| 4:40 PM local time, Wednesday, January 2 (0940 Jan. 2 UTC) 07 49 S 098 21 E.
Temp. 85, Humidity 61%, Cloud Cover 0%. At anchor, Chalong Bay, Phuket
Warm greetings from the crew of Maverick.
Well with this missive we've pretty much got you up to date now. In this
missive there'll be a brief description of our visit to Batam, Indonesia,
Singapore, and the passage through the Strait of Malacca to Phuket.
The Nongsa Point Marina, across from Singapore and still in Indonesia, is
really a resort. It's not much of a boat place. No one there knows anything
about boats and there are no shops or repair facilities. They have fuel,
water and ice, and that's it. It's also the most viciously rolly marina we've
ever been to, and shredded a couple of our dock lines. Other than that,
there's really nothing to say about it.
For about $13 US, you can take a half hour ferry ride from Nongsa to
Singapore. You're leaving a country and entering another, so each passage
requires documents and there are security checkpoints. But this inconvenience
is worth it for the vast difference in price between Nongsa and Raffles
Marina in Singapore, one of the most luxurious marinas you'll ever see. There
are other choices around Singapore, but they are really no more convenient to
the city than Nongsa, and for that matter, neither is Raffles.
Singapore is by far the biggest city on our itinerary and, with apologies
to those who have visited there and have fond memories, I found it among the
least interesting places we've seen. There's nothing really wrong with it as
far as big cities go. But I found it telling that every cab driver informed
us that you could easily see everything of note in two days. You'd never hear
that in San Francisco or New York. I don't know if it's true, but we spent
three days there, mostly dealing with repairs and boat parts, and didn't
really feel as though there were a lot of things we missed. Maybe the big
hotels are the attraction, but we didn't see them.
The passage from Singapore to Phuket, up the Strait of Malacca and along
the west coast of Malaysia, was completely free, as we've mentioned, of its
advertised horrors. We saw some impressive lightning but hazards from humans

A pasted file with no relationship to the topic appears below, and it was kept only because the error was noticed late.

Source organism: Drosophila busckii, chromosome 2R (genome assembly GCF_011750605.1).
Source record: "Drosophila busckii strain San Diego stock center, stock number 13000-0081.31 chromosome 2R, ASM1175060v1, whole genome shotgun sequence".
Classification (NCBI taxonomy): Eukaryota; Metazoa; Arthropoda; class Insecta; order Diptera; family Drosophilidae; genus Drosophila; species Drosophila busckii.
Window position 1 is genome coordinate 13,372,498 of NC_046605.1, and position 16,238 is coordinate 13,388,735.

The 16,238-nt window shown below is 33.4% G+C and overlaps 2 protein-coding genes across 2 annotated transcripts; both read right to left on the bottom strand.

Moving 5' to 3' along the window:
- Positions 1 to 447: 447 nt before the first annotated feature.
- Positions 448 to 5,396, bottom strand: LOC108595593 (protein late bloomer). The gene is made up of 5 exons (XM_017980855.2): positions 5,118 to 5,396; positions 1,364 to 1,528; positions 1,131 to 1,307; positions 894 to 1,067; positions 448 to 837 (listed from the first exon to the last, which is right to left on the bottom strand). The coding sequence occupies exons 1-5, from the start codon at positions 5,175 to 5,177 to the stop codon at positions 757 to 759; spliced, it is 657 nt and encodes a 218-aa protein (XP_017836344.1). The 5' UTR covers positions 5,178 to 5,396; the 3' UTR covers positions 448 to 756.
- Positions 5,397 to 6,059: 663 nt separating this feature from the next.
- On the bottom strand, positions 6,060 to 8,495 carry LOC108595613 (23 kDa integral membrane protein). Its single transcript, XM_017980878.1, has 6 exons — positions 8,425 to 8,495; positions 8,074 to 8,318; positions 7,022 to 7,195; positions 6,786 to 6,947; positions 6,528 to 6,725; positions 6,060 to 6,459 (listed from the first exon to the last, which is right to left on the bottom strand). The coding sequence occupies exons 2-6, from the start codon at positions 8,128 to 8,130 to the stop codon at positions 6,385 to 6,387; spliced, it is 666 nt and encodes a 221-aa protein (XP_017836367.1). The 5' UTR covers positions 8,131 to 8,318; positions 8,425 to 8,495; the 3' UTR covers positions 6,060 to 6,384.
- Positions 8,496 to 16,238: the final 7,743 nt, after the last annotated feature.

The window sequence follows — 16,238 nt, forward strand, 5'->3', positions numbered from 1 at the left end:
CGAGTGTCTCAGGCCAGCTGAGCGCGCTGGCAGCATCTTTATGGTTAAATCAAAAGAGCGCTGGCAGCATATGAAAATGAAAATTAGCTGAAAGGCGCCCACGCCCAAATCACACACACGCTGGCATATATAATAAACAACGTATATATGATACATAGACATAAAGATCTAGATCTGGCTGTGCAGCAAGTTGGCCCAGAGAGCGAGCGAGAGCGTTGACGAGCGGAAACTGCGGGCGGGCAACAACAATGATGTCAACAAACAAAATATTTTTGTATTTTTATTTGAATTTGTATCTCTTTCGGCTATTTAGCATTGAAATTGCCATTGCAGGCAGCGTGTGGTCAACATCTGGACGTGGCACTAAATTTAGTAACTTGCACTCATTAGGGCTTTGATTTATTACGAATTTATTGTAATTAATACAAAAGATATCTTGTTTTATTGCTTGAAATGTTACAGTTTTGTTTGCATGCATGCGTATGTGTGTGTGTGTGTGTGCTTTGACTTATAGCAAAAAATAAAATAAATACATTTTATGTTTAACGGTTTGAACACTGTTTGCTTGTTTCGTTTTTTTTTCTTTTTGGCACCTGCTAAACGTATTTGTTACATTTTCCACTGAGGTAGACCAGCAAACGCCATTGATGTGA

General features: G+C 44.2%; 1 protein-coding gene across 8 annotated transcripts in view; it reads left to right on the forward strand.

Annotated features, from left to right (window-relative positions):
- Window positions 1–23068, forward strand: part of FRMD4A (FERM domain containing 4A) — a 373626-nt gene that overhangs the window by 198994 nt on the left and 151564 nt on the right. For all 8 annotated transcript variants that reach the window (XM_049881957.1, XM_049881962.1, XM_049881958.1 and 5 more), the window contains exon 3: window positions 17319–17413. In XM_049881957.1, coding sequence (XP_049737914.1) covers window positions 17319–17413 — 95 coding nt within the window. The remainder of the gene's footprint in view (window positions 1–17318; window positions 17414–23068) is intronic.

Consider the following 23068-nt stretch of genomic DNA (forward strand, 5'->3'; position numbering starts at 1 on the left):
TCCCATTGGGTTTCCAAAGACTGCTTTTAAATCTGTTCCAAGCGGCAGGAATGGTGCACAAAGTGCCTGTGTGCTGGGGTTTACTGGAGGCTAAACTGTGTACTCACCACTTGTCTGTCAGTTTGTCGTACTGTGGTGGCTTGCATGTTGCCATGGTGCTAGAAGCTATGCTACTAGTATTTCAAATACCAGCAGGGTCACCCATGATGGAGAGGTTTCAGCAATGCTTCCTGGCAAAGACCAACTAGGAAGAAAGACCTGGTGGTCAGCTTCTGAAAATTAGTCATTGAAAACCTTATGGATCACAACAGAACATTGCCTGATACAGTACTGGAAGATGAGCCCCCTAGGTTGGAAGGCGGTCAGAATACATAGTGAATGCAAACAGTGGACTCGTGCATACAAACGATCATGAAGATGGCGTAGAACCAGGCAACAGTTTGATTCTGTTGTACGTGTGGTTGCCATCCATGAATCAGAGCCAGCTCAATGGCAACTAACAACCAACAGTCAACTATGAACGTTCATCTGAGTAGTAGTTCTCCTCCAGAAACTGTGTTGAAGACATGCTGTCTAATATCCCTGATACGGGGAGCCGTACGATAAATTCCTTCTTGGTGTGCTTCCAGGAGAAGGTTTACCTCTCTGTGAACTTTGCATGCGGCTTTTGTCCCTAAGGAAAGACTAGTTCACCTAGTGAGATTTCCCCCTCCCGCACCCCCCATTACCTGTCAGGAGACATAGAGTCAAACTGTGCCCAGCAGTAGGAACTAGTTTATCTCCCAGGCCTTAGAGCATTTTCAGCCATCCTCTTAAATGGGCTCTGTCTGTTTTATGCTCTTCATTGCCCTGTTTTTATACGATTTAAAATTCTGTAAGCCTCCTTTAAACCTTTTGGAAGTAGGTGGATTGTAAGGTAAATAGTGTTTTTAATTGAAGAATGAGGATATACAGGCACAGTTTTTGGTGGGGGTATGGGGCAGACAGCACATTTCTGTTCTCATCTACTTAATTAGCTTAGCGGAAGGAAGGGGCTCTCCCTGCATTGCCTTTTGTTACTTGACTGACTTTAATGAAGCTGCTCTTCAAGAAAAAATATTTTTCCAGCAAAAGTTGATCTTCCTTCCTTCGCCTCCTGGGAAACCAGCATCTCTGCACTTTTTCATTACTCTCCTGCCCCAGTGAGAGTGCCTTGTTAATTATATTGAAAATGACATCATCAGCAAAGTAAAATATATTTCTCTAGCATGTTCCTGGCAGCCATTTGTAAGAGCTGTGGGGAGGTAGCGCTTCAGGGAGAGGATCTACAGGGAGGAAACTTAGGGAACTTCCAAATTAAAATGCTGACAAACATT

were not to be found. Most of the sail was a close reach with some current
help. We made the trip, a little less than 600 miles, in exactly four days,
and this includes dodging the shipping traffic around Singapore.
Chalong Bay, where we are now anchored on the southeast coast of Phuket,
is shallow and a bit rolly. There are about twenty-five cruisers here, but
many of these are going no further west or are local cruising boats. In the
next couple of weeks we will be trying to find out who's going to Sri Lanka
and talk about our strategy for piracy, corruption, etc. There's a real
horror story, actually a series of horror stories, on the web about these
subjects by a cruiser who went through last year at
www.tallships.ca/voyage/archive2.html. See the postings for March 25 and on.
We'll be trying to determine to what extent his experience is typical.
(1) Saw CNN's depiction of the attacks by the Dayak on the Madurans on
their round up of the year's biggest news stories. The Dayak were indeed
carrying blowpipes and swords, and it looked pretty grim.
(2) On a lighter note, I think the folks in Borneo play VCDs, not
(3) In answer to your queries, earlier in the voyage Ship's Lensman
Terry Shrode contributed some of the photographs, but since Fiji, the Captain
has been solely responsible for those out of focus and poorly lit images.
They don't teach photography at Captain's School. I use an Olympus D-460 Zoom
1.3 megapixel camera. Today of course I could get twice the camera for half
the cost of what I paid a year ago.
(4) Audio sample of gamelan band is now available for downloading on
our website, www.ussmaverick.net.
PS to my brother and sister, Anne, Elizabeth, Bill, Bob, Barry,
Michael and Terry, Peter, McEntee, Mac, Dr. Frank, Steve, Emmy and Eric, Jim
T., and the many others who've written very, very kind and supportive holiday
greetings: thanks very much and back at ya. I say others because there's been
some confusion surrounding the loss of the computer and using internet cafes
instead. I'm pretty positive we got all your messages, as Theresa is very
diligent about forwarding them, but I don't have them all on the boat to
refer to. Keep those cards and letters coming, email style, to
PS to Sally: We asked a couple of people about the "wet market" but
they didn't know about it, so whatever it is, we didn't see it
PS to Tom and Sharon: couldn't locate Camelot to tender your apologies
and goodwill purchase. Chalong Bay is shallow as I mentioned, and you'd
remember the very prominent "Jimmy's Lighthouse" as a landmark.
PS to Hank: Couldn't locate Beau Jour.
Next report from this location:
What Terry Missed